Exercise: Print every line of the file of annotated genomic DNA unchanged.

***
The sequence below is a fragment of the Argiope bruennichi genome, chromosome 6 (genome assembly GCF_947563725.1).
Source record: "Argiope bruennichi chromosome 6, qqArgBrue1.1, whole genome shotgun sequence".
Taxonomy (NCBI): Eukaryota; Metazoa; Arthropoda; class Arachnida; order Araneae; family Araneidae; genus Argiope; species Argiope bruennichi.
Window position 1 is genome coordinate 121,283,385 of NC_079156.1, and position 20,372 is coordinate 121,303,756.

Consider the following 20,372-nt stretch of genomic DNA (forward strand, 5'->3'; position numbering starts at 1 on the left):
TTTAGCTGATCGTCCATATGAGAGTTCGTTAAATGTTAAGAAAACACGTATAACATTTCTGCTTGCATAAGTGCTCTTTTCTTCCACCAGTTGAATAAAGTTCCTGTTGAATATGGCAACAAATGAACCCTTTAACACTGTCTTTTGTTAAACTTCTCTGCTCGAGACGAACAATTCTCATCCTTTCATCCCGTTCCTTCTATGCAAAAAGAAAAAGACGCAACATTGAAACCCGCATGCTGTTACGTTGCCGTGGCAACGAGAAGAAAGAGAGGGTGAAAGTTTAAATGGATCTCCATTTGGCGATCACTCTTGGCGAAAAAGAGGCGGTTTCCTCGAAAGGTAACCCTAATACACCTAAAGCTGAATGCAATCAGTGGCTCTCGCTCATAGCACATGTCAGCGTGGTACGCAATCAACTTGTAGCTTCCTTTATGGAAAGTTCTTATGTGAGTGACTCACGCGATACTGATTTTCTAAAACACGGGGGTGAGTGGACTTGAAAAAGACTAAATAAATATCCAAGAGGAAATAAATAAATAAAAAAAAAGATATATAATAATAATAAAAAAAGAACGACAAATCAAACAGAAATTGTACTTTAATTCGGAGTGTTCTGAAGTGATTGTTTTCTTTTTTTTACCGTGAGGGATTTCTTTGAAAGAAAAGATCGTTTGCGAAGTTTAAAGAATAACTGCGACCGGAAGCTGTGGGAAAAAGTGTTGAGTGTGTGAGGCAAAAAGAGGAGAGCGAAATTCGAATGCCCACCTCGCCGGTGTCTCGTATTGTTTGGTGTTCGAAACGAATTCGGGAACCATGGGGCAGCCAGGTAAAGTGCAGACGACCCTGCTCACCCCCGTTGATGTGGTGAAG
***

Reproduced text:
The sequence below is a fragment of the Argiope bruennichi genome, chromosome 6 (genome assembly GCF_947563725.1).
Source record: "Argiope bruennichi chromosome 6, qqArgBrue1.1, whole genome shotgun sequence".
Taxonomy (NCBI): Eukaryota; Metazoa; Arthropoda; class Arachnida; order Araneae; family Araneidae; genus Argiope; species Argiope bruennichi.
Window position 1 is genome coordinate 121,283,385 of NC_079156.1, and position 20,372 is coordinate 121,303,756.

Consider the following 20,372-nt stretch of genomic DNA (forward strand, 5'->3'; position numbering starts at 1 on the left):
TTTAGCTGATCGTCCATATGAGAGTTCGTTAAATGTTAAGAAAACACGTATAACATTTCTGCTTGCATAAGTGCTCTTTTCTTCCACCAGTTGAATAAAGTTCCTGTTGAATATGGCAACAAATGAACCCTTTAACACTGTCTTTTGTTAAACTTCTCTGCTCGAGACGAACAATTCTCATCCTTTCATCCCGTTCCTTCTATGCAAAAAGAAAAAGACGCAACATTGAAACCCGCATGCTGTTACGTTGCCGTGGCAACGAGAAGAAAGAGAGGGTGAAAGTTTAAATGGATCTCCATTTGGCGATCACTCTTGGCGAAAAAGAGGCGGTTTCCTCGAAAGGTAACCCTAATACACCTAAAGCTGAATGCAATCAGTGGCTCTCGCTCATAGCACATGTCAGCGTGGTACGCAATCAACTTGTAGCTTCCTTTATGGAAAGTTCTTATGTGAGTGACTCACGCGATACTGATTTTCTAAAACACGGGGGTGAGTGGACTTGAAAAAGACTAAATAAATATCCAAGAGGAAATAAATAAATAAAAAAAAAGATATATAATAATAATAAAAAAAGAACGACAAATCAAACAGAAATTGTACTTTAATTCGGAGTGTTCTGAAGTGATTGTTTTCTTTTTTTTACCGTGAGGGATTTCTTTGAAAGAAAAGATCGTTTGCGAAGTTTAAAGAATAACTGCGACCGGAAGCTGTGGGAAAAAGTGTTGAGTGTGTGAGGCAAAAAGAGGAGAGCGAAATTCGAATGCCCACCTCGCCGGTGTCTCGTATTGTTTGGTGTTCGAAACGAATTCGGGAACCATGGGGCAGCCAGGTAAAGTGCAGACGACCCTGCTCACCCCCGTTGATGTGGTGAAG